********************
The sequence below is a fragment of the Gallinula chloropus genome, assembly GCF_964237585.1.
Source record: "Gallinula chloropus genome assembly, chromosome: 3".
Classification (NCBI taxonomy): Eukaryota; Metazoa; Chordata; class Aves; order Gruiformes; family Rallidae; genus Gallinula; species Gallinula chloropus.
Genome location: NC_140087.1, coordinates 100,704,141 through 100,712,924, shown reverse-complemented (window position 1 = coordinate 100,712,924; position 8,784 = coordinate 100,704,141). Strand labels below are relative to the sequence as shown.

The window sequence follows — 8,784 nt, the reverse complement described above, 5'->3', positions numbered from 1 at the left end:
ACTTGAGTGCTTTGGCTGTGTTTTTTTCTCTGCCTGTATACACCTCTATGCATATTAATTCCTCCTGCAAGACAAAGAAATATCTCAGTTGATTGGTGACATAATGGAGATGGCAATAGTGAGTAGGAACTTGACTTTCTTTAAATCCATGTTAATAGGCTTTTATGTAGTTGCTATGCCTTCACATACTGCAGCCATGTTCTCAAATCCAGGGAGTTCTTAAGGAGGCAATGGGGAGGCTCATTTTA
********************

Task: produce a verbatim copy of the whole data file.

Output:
The sequence below is a fragment of the Gallinula chloropus genome, assembly GCF_964237585.1.
Source record: "Gallinula chloropus genome assembly, chromosome: 3".
Classification (NCBI taxonomy): Eukaryota; Metazoa; Chordata; class Aves; order Gruiformes; family Rallidae; genus Gallinula; species Gallinula chloropus.
Genome location: NC_140087.1, coordinates 100,704,141 through 100,712,924, shown reverse-complemented (window position 1 = coordinate 100,712,924; position 8,784 = coordinate 100,704,141). Strand labels below are relative to the sequence as shown.

The window sequence follows — 8,784 nt, the reverse complement described above, 5'->3', positions numbered from 1 at the left end:
ACTTGAGTGCTTTGGCTGTGTTTTTTTCTCTGCCTGTATACACCTCTATGCATATTAATTCCTCCTGCAAGACAAAGAAATATCTCAGTTGATTGGTGACATAATGGAGATGGCAATAGTGAGTAGGAACTTGACTTTCTTTAAATCCATGTTAATAGGCTTTTATGTAGTTGCTATGCCTTCACATACTGCAGCCATGTTCTCAAATCCAGGGAGTTCTTAAGGAGGCAATGGGGAGGCTCATTTTA